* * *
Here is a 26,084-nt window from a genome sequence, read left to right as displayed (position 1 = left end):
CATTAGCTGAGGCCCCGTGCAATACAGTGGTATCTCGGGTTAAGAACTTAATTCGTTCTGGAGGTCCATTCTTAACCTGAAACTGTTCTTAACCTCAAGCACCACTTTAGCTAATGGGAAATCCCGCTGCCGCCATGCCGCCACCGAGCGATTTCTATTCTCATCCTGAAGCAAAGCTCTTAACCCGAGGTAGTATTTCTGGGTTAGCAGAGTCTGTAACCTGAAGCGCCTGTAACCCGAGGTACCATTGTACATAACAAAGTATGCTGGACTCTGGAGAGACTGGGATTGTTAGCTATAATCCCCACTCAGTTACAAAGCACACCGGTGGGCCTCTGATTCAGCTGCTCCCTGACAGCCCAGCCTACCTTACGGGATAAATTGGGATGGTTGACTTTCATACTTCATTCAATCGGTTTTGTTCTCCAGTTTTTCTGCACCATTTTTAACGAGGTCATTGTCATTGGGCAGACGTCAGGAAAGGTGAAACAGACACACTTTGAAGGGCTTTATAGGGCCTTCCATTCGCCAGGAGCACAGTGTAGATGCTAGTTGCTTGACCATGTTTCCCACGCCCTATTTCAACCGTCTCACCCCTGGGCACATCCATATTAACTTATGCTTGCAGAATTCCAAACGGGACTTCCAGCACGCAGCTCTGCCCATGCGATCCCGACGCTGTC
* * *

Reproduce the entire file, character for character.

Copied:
Here is a 26,084-nt window from a genome sequence, read left to right as displayed (position 1 = left end):
CATTAGCTGAGGCCCCGTGCAATACAGTGGTATCTCGGGTTAAGAACTTAATTCGTTCTGGAGGTCCATTCTTAACCTGAAACTGTTCTTAACCTCAAGCACCACTTTAGCTAATGGGAAATCCCGCTGCCGCCATGCCGCCACCGAGCGATTTCTATTCTCATCCTGAAGCAAAGCTCTTAACCCGAGGTAGTATTTCTGGGTTAGCAGAGTCTGTAACCTGAAGCGCCTGTAACCCGAGGTACCATTGTACATAACAAAGTATGCTGGACTCTGGAGAGACTGGGATTGTTAGCTATAATCCCCACTCAGTTACAAAGCACACCGGTGGGCCTCTGATTCAGCTGCTCCCTGACAGCCCAGCCTACCTTACGGGATAAATTGGGATGGTTGACTTTCATACTTCATTCAATCGGTTTTGTTCTCCAGTTTTTCTGCACCATTTTTAACGAGGTCATTGTCATTGGGCAGACGTCAGGAAAGGTGAAACAGACACACTTTGAAGGGCTTTATAGGGCCTTCCATTCGCCAGGAGCACAGTGTAGATGCTAGTTGCTTGACCATGTTTCCCACGCCCTATTTCAACCGTCTCACCCCTGGGCACATCCATATTAACTTATGCTTGCAGAATTCCAAACGGGACTTCCAGCACGCAGCTCTGCCCATGCGATCCCGACGCTGTC